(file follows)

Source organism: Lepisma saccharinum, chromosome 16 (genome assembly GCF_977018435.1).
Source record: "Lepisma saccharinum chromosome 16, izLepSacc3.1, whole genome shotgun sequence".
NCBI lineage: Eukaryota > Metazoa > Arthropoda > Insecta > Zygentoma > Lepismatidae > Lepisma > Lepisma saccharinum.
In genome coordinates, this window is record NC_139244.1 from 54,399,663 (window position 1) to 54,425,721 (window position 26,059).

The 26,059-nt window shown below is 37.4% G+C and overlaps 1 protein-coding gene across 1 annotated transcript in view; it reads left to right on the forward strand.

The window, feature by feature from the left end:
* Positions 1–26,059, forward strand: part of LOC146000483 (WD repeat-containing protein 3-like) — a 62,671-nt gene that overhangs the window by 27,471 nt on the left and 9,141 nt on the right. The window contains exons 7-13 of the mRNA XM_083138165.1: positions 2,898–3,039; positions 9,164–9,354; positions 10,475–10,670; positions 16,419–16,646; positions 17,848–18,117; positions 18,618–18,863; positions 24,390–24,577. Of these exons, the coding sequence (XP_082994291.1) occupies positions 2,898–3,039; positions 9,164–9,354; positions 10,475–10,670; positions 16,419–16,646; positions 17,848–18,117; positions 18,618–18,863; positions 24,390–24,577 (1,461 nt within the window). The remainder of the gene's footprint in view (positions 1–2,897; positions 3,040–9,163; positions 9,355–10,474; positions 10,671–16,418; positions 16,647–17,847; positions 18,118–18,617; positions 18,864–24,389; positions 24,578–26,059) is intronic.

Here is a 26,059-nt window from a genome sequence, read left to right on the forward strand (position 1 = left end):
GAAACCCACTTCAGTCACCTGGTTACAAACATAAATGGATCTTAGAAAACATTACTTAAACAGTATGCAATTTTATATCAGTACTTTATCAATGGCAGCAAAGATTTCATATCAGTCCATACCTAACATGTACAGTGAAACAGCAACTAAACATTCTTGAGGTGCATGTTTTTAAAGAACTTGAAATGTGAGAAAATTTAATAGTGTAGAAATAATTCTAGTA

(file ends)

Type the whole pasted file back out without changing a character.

Source organism: Lepisma saccharinum, chromosome 16 (genome assembly GCF_977018435.1).
Source record: "Lepisma saccharinum chromosome 16, izLepSacc3.1, whole genome shotgun sequence".
NCBI lineage: Eukaryota > Metazoa > Arthropoda > Insecta > Zygentoma > Lepismatidae > Lepisma > Lepisma saccharinum.
In genome coordinates, this window is record NC_139244.1 from 54,399,663 (window position 1) to 54,425,721 (window position 26,059).

The 26,059-nt window shown below is 37.4% G+C and overlaps 1 protein-coding gene across 1 annotated transcript in view; it reads left to right on the forward strand.

The window, feature by feature from the left end:
* Positions 1–26,059, forward strand: part of LOC146000483 (WD repeat-containing protein 3-like) — a 62,671-nt gene that overhangs the window by 27,471 nt on the left and 9,141 nt on the right. The window contains exons 7-13 of the mRNA XM_083138165.1: positions 2,898–3,039; positions 9,164–9,354; positions 10,475–10,670; positions 16,419–16,646; positions 17,848–18,117; positions 18,618–18,863; positions 24,390–24,577. Of these exons, the coding sequence (XP_082994291.1) occupies positions 2,898–3,039; positions 9,164–9,354; positions 10,475–10,670; positions 16,419–16,646; positions 17,848–18,117; positions 18,618–18,863; positions 24,390–24,577 (1,461 nt within the window). The remainder of the gene's footprint in view (positions 1–2,897; positions 3,040–9,163; positions 9,355–10,474; positions 10,671–16,418; positions 16,647–17,847; positions 18,118–18,617; positions 18,864–24,389; positions 24,578–26,059) is intronic.

Here is a 26,059-nt window from a genome sequence, read left to right on the forward strand (position 1 = left end):
GAAACCCACTTCAGTCACCTGGTTACAAACATAAATGGATCTTAGAAAACATTACTTAAACAGTATGCAATTTTATATCAGTACTTTATCAATGGCAGCAAAGATTTCATATCAGTCCATACCTAACATGTACAGTGAAACAGCAACTAAACATTCTTGAGGTGCATGTTTTTAAAGAACTTGAAATGTGAGAAAATTTAATAGTGTAGAAATAATTCTAGTA